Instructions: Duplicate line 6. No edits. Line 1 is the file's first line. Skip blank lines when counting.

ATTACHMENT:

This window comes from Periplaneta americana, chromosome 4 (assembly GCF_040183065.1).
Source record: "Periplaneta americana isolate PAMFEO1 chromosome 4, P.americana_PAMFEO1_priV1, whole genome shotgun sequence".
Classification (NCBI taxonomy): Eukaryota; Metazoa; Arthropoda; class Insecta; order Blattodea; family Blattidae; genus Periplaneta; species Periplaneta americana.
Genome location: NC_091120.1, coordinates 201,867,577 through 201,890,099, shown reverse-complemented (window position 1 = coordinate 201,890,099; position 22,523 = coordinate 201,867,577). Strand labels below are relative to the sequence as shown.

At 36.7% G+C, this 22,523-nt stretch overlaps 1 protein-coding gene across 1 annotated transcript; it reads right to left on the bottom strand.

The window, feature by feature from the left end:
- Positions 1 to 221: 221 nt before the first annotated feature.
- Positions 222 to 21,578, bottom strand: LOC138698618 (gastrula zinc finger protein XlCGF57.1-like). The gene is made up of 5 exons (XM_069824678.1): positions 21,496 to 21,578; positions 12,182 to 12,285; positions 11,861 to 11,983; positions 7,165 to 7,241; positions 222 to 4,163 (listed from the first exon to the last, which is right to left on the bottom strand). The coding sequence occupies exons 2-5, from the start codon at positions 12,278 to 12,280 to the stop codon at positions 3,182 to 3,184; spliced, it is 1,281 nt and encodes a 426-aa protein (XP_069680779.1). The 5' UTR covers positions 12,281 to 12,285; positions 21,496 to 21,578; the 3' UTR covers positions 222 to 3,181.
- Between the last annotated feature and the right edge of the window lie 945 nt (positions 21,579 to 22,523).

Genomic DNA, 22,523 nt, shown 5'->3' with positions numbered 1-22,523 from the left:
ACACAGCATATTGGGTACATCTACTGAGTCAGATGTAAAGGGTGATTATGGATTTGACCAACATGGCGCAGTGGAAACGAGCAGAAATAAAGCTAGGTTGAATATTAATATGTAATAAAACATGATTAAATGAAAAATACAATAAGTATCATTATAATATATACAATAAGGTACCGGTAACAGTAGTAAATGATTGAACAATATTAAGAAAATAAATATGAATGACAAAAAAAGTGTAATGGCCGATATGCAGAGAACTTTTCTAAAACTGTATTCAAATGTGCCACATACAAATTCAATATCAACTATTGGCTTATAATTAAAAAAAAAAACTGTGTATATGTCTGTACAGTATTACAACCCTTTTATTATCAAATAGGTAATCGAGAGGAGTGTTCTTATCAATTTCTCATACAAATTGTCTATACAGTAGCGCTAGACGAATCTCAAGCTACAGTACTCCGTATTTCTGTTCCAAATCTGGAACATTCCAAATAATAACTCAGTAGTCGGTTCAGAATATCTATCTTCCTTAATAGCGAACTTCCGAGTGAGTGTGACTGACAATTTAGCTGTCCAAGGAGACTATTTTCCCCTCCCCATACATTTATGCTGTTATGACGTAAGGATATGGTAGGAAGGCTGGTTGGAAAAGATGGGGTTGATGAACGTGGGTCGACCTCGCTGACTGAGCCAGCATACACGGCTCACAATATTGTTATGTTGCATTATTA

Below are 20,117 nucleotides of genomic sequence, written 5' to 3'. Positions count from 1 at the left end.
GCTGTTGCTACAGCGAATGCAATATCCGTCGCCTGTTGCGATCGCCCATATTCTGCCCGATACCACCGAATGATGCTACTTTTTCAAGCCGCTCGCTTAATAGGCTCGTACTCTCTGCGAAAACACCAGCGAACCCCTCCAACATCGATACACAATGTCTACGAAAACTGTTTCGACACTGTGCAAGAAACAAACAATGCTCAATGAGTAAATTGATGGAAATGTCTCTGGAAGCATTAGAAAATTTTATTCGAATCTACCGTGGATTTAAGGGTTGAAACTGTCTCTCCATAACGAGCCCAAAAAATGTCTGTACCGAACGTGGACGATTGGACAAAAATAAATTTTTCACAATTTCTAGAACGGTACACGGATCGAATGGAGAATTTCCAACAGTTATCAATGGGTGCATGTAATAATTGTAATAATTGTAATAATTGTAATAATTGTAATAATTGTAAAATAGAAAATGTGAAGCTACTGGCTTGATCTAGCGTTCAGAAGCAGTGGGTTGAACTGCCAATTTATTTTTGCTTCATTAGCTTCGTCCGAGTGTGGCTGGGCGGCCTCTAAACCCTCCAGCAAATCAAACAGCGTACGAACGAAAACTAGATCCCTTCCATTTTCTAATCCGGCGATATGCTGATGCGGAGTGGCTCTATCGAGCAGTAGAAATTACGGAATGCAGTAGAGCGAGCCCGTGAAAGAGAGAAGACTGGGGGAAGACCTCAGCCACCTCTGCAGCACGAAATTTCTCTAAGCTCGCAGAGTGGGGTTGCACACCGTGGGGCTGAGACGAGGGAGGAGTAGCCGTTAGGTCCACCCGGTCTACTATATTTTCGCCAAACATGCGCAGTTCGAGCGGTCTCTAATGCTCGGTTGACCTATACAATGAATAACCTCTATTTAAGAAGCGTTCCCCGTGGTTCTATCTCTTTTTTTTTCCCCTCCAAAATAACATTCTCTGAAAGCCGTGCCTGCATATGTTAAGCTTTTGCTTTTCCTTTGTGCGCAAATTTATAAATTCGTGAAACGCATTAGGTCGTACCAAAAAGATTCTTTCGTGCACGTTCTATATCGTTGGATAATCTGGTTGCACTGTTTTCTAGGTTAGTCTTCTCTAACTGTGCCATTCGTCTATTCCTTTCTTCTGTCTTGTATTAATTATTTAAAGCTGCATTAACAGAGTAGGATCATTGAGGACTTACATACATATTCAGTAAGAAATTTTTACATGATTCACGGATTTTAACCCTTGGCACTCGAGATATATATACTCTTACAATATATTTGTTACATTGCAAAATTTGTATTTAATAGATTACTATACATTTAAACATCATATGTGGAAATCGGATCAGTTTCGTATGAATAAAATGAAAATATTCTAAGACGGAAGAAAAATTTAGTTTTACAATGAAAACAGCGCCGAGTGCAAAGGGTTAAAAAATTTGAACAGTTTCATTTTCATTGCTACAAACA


The window, feature by feature from the left end: